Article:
Commission on Security and Cooperation in Europe

Testimony :: Hon. Benjamin L. Cardin
Co-Chairman - Commission on Security and Cooperation in Europe

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Thank you, Mr. Chairman, for holding this very important hearing today. As you know, the conflict in Bosnia coincided with my early work on this Helsinki Commission. As we look at the situation in that county 10 to 15 years later, it is important to recall how genuinely horrific that conflict was. The atrocities committed during the Bosnian conflict truly represent the worst violations of the principles of the Helsinki Final Act since that document was signed in 1975.



The images of ethnic cleansing of villages and the shelling of Sarajevo may have faded from our own minds, but I am sure those events are still vivid today in the minds of the people of Bosnia, especially if they were the subjects and not the audience of the CNN reports. I firmly believe that we must ask the people of Bosnia to look forward, not back -- to the future, not to the past. We cannot credibly do so, however, without acknowledging that their past is not so easily forgotten, nor so easily forgiven.



That is why justice is so important, and why I have strongly advocated – both here in the Congress but also through the OSCE Parliamentary Assembly – that all governments cooperate fully with the International Criminal Tribunal for the former Yugoslavia. Based on their different records of cooperation, my efforts have had to focus mostly on Serbia. We want to see Serbia succeed, but the hesitancy if not outright refusal by some in Belgrade to cooperate with the Tribunal by apprehending indicted persons has complicated Serbia’s relations with the rest of Europe, and with the United States. It has also perpetuated an unhealthy, nationalist trend in Serbian politics that should not be accepted as a norm there any more than in any other European country. Finally, it is obvious that getting Ratko Mladic and Radovan Karadzic and the two other at-large indictees to The Hague is important for their surviving victims in Bosnia.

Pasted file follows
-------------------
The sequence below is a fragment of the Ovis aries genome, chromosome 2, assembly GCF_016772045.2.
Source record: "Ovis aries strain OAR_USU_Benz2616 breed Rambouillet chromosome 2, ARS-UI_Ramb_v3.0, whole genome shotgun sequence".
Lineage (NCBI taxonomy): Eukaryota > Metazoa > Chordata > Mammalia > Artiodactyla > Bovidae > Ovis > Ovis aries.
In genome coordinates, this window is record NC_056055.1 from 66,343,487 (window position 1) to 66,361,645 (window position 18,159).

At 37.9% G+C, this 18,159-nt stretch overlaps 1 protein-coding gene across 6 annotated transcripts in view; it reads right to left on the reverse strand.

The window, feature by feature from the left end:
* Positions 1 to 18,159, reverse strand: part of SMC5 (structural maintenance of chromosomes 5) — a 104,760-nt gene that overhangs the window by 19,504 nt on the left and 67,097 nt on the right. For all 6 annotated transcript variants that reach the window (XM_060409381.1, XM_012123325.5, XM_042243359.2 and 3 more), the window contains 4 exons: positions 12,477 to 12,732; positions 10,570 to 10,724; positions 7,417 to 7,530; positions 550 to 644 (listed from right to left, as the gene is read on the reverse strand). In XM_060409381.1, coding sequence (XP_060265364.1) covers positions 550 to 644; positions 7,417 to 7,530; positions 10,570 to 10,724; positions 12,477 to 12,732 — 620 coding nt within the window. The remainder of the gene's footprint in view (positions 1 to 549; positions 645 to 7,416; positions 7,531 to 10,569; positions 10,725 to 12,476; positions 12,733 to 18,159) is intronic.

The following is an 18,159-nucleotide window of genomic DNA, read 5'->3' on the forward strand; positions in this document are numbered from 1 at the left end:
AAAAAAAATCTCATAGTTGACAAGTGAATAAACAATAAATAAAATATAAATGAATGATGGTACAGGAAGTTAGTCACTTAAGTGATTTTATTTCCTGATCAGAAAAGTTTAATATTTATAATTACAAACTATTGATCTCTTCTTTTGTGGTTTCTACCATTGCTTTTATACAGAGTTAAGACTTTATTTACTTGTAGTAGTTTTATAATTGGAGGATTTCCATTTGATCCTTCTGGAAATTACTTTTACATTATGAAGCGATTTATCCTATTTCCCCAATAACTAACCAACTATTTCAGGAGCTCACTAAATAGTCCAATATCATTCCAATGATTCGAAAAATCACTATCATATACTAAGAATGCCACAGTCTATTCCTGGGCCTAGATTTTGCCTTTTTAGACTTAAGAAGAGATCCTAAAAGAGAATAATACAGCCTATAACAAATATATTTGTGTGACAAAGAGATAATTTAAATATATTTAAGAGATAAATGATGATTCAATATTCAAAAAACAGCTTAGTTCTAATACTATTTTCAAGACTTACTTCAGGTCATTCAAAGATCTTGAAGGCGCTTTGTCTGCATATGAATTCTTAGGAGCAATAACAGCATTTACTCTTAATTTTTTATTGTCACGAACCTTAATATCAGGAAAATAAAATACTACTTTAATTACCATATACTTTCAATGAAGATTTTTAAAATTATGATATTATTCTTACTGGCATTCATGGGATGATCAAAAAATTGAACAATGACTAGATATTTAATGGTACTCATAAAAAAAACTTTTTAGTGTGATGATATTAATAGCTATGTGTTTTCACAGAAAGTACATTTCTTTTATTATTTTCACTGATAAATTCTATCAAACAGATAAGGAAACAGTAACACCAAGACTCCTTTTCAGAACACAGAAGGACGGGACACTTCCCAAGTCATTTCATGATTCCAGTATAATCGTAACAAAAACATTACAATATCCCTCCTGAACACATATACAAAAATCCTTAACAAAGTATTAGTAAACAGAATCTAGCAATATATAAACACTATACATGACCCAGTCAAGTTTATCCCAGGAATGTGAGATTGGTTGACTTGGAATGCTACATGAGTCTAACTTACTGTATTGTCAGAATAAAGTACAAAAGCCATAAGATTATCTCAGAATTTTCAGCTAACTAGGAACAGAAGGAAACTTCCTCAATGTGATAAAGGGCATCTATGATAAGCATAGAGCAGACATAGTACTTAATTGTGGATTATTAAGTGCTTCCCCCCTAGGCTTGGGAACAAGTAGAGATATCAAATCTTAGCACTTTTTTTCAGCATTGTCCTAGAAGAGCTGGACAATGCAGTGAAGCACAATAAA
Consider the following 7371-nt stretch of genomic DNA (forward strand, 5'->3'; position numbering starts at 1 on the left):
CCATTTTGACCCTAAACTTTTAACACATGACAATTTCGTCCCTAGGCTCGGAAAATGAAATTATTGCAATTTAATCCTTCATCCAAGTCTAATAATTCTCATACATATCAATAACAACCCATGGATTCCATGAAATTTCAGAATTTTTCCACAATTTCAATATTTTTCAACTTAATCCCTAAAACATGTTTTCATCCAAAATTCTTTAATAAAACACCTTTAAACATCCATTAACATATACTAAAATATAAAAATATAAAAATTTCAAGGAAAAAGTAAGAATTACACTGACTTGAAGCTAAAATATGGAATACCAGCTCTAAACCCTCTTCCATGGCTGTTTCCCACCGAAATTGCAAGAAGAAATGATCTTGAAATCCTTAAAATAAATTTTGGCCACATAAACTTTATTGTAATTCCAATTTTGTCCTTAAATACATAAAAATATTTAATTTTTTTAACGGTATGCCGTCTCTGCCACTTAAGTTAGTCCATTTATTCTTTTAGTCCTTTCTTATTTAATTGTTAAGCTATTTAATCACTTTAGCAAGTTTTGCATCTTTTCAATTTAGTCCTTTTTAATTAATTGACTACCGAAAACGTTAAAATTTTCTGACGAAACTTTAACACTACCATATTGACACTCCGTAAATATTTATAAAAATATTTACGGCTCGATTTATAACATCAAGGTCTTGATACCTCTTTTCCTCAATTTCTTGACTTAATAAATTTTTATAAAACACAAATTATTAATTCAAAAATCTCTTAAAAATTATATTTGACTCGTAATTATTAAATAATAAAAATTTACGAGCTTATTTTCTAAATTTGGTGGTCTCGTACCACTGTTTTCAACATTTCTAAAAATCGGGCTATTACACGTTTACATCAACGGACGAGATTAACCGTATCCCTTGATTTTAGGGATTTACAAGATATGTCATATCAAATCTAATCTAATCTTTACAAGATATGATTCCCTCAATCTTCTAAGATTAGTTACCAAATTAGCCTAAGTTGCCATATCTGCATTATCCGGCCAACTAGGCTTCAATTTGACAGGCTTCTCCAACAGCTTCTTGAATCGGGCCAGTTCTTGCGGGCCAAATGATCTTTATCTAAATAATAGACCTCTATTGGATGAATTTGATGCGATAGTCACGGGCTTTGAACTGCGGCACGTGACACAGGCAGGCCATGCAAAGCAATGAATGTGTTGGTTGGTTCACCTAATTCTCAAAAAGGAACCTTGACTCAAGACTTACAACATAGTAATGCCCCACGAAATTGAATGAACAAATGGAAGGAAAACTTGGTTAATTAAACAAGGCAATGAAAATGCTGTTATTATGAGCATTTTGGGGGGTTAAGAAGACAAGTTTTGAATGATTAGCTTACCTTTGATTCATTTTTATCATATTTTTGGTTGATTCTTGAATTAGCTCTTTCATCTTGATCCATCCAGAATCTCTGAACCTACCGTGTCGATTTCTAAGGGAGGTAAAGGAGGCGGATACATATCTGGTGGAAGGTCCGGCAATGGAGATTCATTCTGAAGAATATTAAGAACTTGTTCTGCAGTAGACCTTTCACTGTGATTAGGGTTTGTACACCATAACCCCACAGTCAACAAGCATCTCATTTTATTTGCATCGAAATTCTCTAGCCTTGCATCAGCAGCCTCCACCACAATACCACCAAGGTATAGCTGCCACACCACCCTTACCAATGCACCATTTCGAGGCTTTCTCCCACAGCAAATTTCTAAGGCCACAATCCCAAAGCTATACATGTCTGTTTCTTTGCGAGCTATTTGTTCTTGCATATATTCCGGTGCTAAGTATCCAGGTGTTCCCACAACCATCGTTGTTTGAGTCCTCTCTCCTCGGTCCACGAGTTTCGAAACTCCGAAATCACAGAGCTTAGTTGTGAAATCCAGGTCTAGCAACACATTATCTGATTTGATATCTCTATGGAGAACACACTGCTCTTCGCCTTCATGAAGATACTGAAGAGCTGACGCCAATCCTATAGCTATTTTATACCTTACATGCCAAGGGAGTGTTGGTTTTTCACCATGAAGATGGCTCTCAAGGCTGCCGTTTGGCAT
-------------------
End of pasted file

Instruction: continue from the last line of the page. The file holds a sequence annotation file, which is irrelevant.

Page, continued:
It is also important for Bosnian Serbs in particular to recognize the horrible acts that were committed in their name. Some of their leaders nevertheless have also been less than forthcoming in dealing with these issues.



The international community has a wider stake in this issue. If there was any silver lining to the Bosnian conflict, it was that the international community said for the first time since Nuremburg that the perpetrators as well as planners of war crimes, crimes against humanity and genocide would be brought to justice. We have since seen this become part of the international response to conflicts elsewhere. Accountability on the international level, however, is still a delicate and complicated issue, and we would be setting a very dangerous precedent for the United States or Europe to drop this as a priority before the trials of the remaining indictees are complete.

I hope today’s hearing will look closely at this issue, and maybe suggest some possible policy recommendations for Europe and the United States. It will also be good to look at how the war crimes chamber in Bosnia is doing, or its counterparts in Serbia or Croatia. We may discuss additional efforts to help the people of Bosnia move forward, including truth commissions. As we do, however, we should be sure the international community remains committed to the completion of the International Tribunal’s work, however long it takes.